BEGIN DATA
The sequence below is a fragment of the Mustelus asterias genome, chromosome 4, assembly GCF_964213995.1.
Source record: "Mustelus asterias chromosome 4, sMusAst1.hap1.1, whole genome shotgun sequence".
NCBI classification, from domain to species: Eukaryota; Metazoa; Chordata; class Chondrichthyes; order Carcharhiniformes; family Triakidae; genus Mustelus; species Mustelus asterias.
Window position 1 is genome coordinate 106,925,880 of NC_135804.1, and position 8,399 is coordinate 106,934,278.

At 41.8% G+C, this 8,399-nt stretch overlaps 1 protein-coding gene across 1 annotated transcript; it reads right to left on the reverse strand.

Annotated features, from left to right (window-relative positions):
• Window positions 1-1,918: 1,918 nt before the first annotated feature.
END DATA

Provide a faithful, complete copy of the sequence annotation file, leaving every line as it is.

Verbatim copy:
The sequence below is a fragment of the Mustelus asterias genome, chromosome 4, assembly GCF_964213995.1.
Source record: "Mustelus asterias chromosome 4, sMusAst1.hap1.1, whole genome shotgun sequence".
NCBI classification, from domain to species: Eukaryota; Metazoa; Chordata; class Chondrichthyes; order Carcharhiniformes; family Triakidae; genus Mustelus; species Mustelus asterias.
Window position 1 is genome coordinate 106,925,880 of NC_135804.1, and position 8,399 is coordinate 106,934,278.

At 41.8% G+C, this 8,399-nt stretch overlaps 1 protein-coding gene across 1 annotated transcript; it reads right to left on the reverse strand.

Annotated features, from left to right (window-relative positions):
• Window positions 1-1,918: 1,918 nt before the first annotated feature.